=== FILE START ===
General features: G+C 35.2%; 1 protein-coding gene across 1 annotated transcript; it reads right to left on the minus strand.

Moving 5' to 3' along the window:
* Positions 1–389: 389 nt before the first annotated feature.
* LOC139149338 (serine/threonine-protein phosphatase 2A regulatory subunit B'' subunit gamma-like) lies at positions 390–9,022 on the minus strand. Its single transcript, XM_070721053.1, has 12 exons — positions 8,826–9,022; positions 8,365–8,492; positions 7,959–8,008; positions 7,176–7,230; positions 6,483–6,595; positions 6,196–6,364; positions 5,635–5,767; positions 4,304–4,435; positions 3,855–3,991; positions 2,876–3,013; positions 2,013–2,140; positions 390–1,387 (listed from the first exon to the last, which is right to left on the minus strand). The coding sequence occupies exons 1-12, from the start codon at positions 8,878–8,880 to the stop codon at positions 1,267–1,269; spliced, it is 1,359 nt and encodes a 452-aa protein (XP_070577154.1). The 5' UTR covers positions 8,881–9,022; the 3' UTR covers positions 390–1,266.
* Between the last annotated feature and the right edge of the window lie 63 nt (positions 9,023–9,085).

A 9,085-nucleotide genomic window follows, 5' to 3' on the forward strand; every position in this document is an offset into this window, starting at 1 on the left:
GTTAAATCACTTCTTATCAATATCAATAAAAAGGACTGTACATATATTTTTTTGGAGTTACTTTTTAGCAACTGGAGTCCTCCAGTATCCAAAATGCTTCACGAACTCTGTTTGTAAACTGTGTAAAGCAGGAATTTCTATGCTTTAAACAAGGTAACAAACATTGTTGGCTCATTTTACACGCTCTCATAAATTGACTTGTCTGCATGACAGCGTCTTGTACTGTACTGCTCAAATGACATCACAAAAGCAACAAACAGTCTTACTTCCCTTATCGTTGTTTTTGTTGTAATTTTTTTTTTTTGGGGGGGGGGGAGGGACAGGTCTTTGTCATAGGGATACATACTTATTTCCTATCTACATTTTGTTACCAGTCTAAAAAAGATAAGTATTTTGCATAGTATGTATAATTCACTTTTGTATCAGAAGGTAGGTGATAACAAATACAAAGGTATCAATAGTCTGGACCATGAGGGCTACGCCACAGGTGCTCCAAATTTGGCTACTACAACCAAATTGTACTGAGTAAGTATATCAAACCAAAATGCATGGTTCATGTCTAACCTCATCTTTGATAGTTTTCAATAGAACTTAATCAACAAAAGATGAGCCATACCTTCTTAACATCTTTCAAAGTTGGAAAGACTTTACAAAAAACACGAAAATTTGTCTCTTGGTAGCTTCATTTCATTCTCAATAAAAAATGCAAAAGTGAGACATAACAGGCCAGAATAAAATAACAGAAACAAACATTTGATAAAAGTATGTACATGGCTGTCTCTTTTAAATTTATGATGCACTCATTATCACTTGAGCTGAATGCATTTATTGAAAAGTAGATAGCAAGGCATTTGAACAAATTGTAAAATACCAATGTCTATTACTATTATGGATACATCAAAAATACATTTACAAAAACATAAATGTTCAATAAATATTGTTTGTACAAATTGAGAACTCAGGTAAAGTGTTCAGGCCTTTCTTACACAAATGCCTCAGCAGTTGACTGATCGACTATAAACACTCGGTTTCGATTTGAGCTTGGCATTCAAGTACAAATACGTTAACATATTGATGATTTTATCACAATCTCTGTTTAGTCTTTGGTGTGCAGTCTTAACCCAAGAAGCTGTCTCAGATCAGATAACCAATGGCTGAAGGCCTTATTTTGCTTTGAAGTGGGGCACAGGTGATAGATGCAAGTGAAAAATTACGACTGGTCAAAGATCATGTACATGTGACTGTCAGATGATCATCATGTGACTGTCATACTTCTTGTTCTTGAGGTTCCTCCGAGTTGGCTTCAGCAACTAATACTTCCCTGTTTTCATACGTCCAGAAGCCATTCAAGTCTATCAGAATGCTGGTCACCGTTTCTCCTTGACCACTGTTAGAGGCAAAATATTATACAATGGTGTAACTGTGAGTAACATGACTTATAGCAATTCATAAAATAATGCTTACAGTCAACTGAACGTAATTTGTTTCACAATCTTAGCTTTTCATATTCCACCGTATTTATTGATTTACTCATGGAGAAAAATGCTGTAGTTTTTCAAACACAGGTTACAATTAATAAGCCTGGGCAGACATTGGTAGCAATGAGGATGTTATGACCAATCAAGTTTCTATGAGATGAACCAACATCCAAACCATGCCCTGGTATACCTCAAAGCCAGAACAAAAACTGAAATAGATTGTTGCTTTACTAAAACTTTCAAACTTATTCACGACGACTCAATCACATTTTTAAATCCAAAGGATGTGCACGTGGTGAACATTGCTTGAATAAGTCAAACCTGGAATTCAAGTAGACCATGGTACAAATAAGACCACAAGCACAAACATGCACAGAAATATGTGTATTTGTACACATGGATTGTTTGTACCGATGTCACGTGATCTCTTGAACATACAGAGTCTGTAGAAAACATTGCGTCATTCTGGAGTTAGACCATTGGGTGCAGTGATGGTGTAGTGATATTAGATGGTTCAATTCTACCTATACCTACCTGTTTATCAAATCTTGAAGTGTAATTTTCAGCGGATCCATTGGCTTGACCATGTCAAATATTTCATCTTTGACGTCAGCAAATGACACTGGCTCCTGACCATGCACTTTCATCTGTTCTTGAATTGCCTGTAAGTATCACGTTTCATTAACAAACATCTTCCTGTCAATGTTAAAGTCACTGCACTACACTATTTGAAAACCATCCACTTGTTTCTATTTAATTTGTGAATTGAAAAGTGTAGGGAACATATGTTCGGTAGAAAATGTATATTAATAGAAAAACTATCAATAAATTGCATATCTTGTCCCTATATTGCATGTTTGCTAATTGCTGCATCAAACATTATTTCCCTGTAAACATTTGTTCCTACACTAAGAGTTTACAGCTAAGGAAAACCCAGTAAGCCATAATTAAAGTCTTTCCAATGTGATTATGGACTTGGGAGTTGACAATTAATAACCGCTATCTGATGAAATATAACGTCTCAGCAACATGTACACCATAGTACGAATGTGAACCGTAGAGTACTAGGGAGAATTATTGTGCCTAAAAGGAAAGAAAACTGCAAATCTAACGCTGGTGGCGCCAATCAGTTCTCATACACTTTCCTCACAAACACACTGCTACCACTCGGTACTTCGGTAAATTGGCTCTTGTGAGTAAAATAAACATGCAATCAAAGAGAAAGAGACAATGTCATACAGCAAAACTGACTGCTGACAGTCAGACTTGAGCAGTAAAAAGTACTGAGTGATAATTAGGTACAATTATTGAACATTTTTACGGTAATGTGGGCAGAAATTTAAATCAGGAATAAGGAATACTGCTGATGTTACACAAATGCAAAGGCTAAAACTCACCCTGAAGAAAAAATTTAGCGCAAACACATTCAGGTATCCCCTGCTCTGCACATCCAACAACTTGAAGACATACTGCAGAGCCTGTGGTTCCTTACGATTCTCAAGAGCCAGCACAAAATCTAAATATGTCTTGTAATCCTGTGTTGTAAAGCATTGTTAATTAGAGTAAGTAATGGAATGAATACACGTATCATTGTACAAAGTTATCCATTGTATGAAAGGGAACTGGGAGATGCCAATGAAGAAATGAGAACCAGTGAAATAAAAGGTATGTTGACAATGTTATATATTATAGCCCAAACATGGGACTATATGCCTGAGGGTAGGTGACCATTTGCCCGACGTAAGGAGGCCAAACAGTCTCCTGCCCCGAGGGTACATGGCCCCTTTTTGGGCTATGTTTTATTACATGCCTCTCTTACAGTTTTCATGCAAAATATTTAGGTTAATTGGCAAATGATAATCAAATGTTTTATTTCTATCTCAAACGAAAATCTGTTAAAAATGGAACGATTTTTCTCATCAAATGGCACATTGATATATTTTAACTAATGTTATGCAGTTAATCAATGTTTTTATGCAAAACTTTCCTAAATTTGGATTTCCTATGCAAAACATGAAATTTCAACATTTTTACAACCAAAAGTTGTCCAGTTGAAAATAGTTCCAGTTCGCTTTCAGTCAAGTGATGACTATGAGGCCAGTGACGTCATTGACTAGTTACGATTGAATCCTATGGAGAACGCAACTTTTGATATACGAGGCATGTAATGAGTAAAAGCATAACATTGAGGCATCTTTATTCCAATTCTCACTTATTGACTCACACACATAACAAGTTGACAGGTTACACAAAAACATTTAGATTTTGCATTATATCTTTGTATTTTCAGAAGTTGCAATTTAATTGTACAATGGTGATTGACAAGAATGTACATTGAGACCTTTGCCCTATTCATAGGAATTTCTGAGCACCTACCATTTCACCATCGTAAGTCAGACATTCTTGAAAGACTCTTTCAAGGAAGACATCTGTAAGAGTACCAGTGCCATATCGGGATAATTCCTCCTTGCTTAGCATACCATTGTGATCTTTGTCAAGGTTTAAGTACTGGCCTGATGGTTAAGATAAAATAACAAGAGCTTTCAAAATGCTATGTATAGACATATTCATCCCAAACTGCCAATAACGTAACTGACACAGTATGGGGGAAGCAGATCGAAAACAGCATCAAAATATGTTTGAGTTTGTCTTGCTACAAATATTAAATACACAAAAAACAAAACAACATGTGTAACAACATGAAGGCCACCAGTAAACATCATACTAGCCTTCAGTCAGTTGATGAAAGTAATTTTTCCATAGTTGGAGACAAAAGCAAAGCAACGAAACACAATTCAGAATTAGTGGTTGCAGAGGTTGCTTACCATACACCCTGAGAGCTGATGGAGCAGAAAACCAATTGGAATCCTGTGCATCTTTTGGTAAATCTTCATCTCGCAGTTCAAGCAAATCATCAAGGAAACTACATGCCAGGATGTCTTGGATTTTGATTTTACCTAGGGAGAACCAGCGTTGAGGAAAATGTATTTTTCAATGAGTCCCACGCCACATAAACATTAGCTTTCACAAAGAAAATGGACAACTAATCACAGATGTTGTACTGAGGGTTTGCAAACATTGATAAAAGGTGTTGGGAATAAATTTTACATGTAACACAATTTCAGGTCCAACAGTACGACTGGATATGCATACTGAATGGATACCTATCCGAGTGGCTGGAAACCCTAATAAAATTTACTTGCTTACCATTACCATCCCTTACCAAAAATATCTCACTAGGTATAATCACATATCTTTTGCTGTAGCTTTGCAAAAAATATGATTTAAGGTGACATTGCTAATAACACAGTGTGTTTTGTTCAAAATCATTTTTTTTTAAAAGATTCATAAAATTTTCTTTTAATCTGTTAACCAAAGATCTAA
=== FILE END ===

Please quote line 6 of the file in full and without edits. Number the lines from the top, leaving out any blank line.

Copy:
A 9,085-nucleotide genomic window follows, 5' to 3' on the forward strand; every position in this document is an offset into this window, starting at 1 on the left: